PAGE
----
Turning Straw Into Gold

Life through a Buddhist lens

More Confessions of a Sick Person

Eight more confessions about life while sick.

In October of 2012, I wrote a piece called “Confessions of a Sick Person.” Fast forward almost a year and a half, and I have more to confess. Ten confessions then. Ten confessions now.

Some are lighthearted, some are not. It may not be in my best interests for the people in my life to read these confessions, but I offer them anyway because I feel as if most of them are on behalf of everyone who must live day in and day out with chronic pain and illness. So, here goes…

 

 

1. Even when I really want to see people, I’m relieved when they have to cancel. 

When people cancel, it also cancels the payback I'll have to go through as a result of socializing. I'm happy to put up with that payback, within limits. Even so, there's always a sense of relief when someone cancels.

Last fall, I committed to a few nearby events so I could introduce people to my new book. One afternoon, as I was getting dressed to go to an event at my local bookstore, I found myself saying softly to my body, “I’m sorry for forcing you to do this.” I was taken aback by these words until I realized that, although I’d freely chosen to do this event, had the bookstore called and cancelled, I confess, I'd have been relieved.

2. I’m increasingly unable to distinguish nightshirts from going-out-in-public shirts and slippers from shoes.

My nightshirt: 9 bucks from Amazon
This can set me up for embarrassment. I have a nightshirt that, to me, looks nice enough to wear out. The problem is, it almost goes down to my knees so I'm sure that, to others, it looks like the nightshirt that it really is. And recently, I bought some footwear online from L.L. Bean called “scuffs.” They sure looked like shoes to me, but the first time I wore them out, I was diplomatically told that I’d left the house in slippers. Oh dear. What should I wear?

A dog that looks like Rusty, toothbrush ready
3. I don’t brush my dog’s teeth. 

The vet impressed on me how important this was—even though none of the many dogs I had as a child ever had their teeth brushed. The thing is, some days it’s a big accomplishment just to brush my own teeth, so I’m afraid Rusty is on his own here.

 

4. Sometimes, I badly wish I were young again. 

I’m not proud of this confession, but the fact is, when I was young, I wasn’t sick. On the other hand, it’s also true that when I was young, I was unhappy a lot of the time. I thought I should always be able to get my way, and when I didn’t, I felt cheated by life. Now that I’m older and (supposedly) wiser, I understand that life doesn’t always serve up what I want it to and that the key to happiness is making peace with the way things are, whether they’re to my liking or not. And so, I’m happier now than when I was young. I really am.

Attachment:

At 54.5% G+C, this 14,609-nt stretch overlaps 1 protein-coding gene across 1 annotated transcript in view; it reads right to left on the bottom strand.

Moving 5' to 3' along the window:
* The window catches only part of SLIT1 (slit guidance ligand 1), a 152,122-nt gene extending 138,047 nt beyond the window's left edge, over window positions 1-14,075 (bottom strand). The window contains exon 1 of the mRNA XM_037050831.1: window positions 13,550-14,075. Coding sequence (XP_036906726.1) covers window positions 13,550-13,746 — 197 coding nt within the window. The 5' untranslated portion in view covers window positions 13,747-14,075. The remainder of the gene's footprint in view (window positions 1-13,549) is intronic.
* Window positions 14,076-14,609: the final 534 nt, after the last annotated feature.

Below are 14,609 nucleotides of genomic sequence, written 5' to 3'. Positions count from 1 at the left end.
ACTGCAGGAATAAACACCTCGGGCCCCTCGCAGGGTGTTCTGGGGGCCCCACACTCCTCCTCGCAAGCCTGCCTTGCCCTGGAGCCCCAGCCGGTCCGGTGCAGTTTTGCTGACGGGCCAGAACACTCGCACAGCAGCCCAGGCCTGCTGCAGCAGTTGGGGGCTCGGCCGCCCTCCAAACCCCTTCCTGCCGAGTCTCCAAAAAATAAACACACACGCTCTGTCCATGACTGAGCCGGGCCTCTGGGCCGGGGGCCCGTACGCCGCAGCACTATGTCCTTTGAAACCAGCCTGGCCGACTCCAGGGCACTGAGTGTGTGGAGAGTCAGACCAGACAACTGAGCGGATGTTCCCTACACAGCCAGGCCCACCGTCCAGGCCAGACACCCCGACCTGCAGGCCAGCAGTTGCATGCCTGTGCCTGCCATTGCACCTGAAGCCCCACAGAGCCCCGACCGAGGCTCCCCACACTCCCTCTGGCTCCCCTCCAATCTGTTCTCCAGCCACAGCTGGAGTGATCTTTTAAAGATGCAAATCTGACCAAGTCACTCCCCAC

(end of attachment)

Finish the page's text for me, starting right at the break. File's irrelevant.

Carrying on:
And yet, even knowing that if I were young again, I’d lose this acquired wisdom and thus be less happy than I am now, sometimes there’s no way around it: I wish I were young again. Young and not sick.

5. I have no idea what things cost.

My husband has been doing the shopping for us since I got sick. It's been so many years now that I rarely know what things cost. Whether it's a carton of milk, a gallon of gas, or a light bulb...I'm clueless.

6. When I have a new health problem, I usually hide it from others. 

Why would I hide it? Because I don’t want anyone to think I’m a serial chronic illness-er (a phrase I just made up). It took me a long time to get some of the people in my life on board with the fact that I’m sick all the time. I don’t want to suddenly lay on them that I also have something like a pesky skin condition or recurring bladder infections. I fear they’d roll their eyes and silently think: “Another medical problem?” 

7. While I don’t wish poor health on anyone, I sometimes want my book How to Be Sick to fall into the hands of a celebrity with health problems who would declare it to be the definitive book on living well with chronic pain and illness. 

An embarrassing confession, this one. (Each of you may have your own version of it.) Although I don’t spend my time daydreaming about it, once in a while, the thought creeps in: “Since so many people say they love the book, why can’t Oprah say it? Or Dr. Phil? Or Dr. Oz?” (I’m not picky about celebrities on this matter.)

8. And finally, a repeat confession because it’s truer than ever: When I’m alone, my eating habits are fit only for my dog to see.

When I'm alone, I often lick the bowls or plates after I've eaten from them. Not only is there food to be had there, but every dish licked is a dish that's easier to wash.

 

 

Thanks for reading my confessions. If you’re in the mood to confess, please join the discussion below.

© 2014 Toni Bernhard www.tonibernhard.com

My most recent book is titled How to Wake Up: A Buddhist-Inspired Guide to Navigating Joy and Sorrow.

I'm also the author of the award-winning How to Be Sick: A Buddhist-Inspired Guide for the Chronically Ill and their Caregivers

Using the envelope icon, you can email this piece to others. To receive an email the next time I post, click here. I'm active on FacebookPinterest, and (to a lesser extent) Twitter.

Toni Bernhard, J.D., is a former law professor at University of California at Davis. She wrote the award-winning How to Be Sick and, recently, How to Wake Up.

more...

Subscribe to Turning Straw Into Gold

Current Issue

Let It Go!

It can take a radical reboot to get past old hurts and injustices.